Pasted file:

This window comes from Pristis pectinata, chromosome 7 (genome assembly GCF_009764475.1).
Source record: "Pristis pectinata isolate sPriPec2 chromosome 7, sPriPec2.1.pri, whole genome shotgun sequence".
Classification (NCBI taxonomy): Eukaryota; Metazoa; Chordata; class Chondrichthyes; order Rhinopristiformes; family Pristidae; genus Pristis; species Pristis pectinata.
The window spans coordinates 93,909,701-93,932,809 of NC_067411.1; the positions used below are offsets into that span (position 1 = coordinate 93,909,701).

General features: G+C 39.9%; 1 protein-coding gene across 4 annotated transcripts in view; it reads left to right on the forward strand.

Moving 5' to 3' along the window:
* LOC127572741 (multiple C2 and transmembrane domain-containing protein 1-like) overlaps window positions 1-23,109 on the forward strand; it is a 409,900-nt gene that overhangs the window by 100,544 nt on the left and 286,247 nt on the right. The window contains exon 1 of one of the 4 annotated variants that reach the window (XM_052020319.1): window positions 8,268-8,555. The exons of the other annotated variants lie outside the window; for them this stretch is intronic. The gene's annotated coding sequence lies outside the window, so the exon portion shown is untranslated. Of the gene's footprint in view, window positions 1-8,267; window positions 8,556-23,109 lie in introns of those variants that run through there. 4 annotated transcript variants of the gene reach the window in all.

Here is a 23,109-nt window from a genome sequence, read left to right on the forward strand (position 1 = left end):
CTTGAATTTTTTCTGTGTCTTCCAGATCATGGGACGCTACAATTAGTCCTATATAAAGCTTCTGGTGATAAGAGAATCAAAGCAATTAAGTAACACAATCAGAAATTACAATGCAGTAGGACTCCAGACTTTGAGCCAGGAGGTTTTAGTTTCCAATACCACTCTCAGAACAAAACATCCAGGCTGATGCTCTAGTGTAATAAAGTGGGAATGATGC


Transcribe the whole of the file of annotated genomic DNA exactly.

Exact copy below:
This window comes from Pristis pectinata, chromosome 7 (genome assembly GCF_009764475.1).
Source record: "Pristis pectinata isolate sPriPec2 chromosome 7, sPriPec2.1.pri, whole genome shotgun sequence".
Classification (NCBI taxonomy): Eukaryota; Metazoa; Chordata; class Chondrichthyes; order Rhinopristiformes; family Pristidae; genus Pristis; species Pristis pectinata.
The window spans coordinates 93,909,701-93,932,809 of NC_067411.1; the positions used below are offsets into that span (position 1 = coordinate 93,909,701).

General features: G+C 39.9%; 1 protein-coding gene across 4 annotated transcripts in view; it reads left to right on the forward strand.

Moving 5' to 3' along the window:
* LOC127572741 (multiple C2 and transmembrane domain-containing protein 1-like) overlaps window positions 1-23,109 on the forward strand; it is a 409,900-nt gene that overhangs the window by 100,544 nt on the left and 286,247 nt on the right. The window contains exon 1 of one of the 4 annotated variants that reach the window (XM_052020319.1): window positions 8,268-8,555. The exons of the other annotated variants lie outside the window; for them this stretch is intronic. The gene's annotated coding sequence lies outside the window, so the exon portion shown is untranslated. Of the gene's footprint in view, window positions 1-8,267; window positions 8,556-23,109 lie in introns of those variants that run through there. 4 annotated transcript variants of the gene reach the window in all.

Here is a 23,109-nt window from a genome sequence, read left to right on the forward strand (position 1 = left end):
CTTGAATTTTTTCTGTGTCTTCCAGATCATGGGACGCTACAATTAGTCCTATATAAAGCTTCTGGTGATAAGAGAATCAAAGCAATTAAGTAACACAATCAGAAATTACAATGCAGTAGGACTCCAGACTTTGAGCCAGGAGGTTTTAGTTTCCAATACCACTCTCAGAACAAAACATCCAGGCTGATGCTCTAGTGTAATAAAGTGGGAATGATGC